7. With regard to the quantum of contribution also, in view of the circumstances which have been detailed in paragraph 5 of the Judgment of the Insurance Court, the Insurance Court was quite right in its finding with regard to the quantum of contribution.
8. Now there remains the question of limitation. In Dhala Tanning Company v. Employees State Insurance Corporation : (1974)1MLJ71 it was held that in order to attract Article 137 of the Limitation Act, 1963, the application should be to a Court, and an application to a statutory body would not be governed by the said Article. The Insurance Court is only a statutory body and not a Court governed by the Code of Civil Procedure. It was observed in that case:
The Insurance Court is only a statutory body and not a Court governed by the Code of Civil Procedure. Section 74 of the Act says that the State ' Government shall, by notification in the Official Gazette, constitute an Employees' Insurance Court for such local area as may be specified in the notification. Under Section 78 of the Act, certain powers of a civil Court are given to the Insurance Court.... As a matter of fact, if the Insurance Court' is a civil Court there would be no occasion for conferring certain of the powers; of the civil Court on the said Insurance-Court. Only for purposes of summoning and enforcing the attendance of witnesses, compelling the discovery and production of documents and material objects, administering oath and recording evidence, the powers of a civil Court are conferred on the Insurance Court. The abovesaid section also provides that the Insurance Court shall be deemed to be a civil Court within the meaning of Section 195 and Chapter XXXV of the Code of Criminal Procedure, 1898. These provisions, far from making the-Insurance Court a civil Court, only highlight the distinction between the Insurance Court and the civil Court. It is significant to note that under Section 75 (3) of the Act, it is provided that no civil Court shall have jurisdiction to decide or deal with any question or dispute for which provision is. made in the earlier sub-sections of that section.... That again goes to show that the Insurance Court is not a civil Court.' Discussing the question whether Article 137 would apply only to applications under the Code of Civil Procedure, in Nityanand v. Life Insurance Corporation of India : (1969)IILLJ711SC , the-Supreme Court held that Article 137 only contemplates applications to Courts Their Lordships of the Supreme Court have observed there:It is not necessary to express our views. on the first ground given by this Court in Town Municipal Council v. Presiding Officer Labour Court : (1969)IILLJ651SC , It seems to us that it may require serious : consideration whether applications, to Courts under other provisions, apart from Civil Procedure Code, are included within Article 137 of the Limitation Act, 1963, or not.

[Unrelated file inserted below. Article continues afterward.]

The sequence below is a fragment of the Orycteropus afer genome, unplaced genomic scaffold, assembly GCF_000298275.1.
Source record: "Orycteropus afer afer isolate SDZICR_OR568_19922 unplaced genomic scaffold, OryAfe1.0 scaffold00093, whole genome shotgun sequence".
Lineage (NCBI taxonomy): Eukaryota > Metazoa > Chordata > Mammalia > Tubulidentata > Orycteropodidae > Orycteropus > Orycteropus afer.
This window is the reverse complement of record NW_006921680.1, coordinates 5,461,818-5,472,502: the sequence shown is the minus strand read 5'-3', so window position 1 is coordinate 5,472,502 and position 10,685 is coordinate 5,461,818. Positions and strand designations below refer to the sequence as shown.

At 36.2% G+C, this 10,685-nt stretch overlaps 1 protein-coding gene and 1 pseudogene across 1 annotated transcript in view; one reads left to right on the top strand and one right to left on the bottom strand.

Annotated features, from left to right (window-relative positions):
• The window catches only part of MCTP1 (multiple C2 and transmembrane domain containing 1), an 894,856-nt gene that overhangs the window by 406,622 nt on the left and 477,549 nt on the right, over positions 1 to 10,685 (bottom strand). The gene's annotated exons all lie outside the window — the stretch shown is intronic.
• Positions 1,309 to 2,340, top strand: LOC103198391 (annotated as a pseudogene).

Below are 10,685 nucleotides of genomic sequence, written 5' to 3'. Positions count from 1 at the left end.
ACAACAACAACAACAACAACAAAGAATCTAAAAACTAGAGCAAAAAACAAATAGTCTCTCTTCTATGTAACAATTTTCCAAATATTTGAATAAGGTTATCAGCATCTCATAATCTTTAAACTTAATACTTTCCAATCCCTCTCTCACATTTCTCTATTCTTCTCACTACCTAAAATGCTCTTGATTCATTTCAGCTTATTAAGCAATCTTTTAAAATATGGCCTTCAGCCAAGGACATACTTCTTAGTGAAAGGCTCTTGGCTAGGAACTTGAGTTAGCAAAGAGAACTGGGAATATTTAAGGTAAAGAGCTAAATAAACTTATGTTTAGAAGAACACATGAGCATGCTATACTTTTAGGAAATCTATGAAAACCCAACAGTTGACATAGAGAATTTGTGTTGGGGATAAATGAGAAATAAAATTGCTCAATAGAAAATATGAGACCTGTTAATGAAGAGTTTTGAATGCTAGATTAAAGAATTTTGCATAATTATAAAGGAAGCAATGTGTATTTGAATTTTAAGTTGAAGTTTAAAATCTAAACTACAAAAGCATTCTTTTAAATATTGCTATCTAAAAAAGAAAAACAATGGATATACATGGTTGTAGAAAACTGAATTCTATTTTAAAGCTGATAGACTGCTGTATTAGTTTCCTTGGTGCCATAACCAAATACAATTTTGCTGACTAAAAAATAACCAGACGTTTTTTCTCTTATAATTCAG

9. In view of this observation of the Supreme Court, learned Counsel for the appellant Mr. N.C. Raghavachari wants me to refer this matter to the decision of a Full Bench. But I do not think it necessary to refer this matter to. a Full Bench. In the aforesaid decision of this Court the matter has been considered fully and I respectfully agree with the views expressed by the Bench in the aforesaid case. There can be no doubt whatsoever that the Insurance Court is not a civil Court. As has been pointed out in the aforesaid decision, provisions have been made in the Act that for certain specified purposes the Insurance Court should be treated as a civil Court and the circumstances which have all been detailed in the aforesaid decision definitely point out that the Insurance Court is not a civil Court. Such being the case when Article 137 of the Limitation Act would have application only to applications filed in a civil Court, it cannot be said that the claim in this case is barred by limitation. In these circumstances I find that this appeal has to be and is dismissed with costs.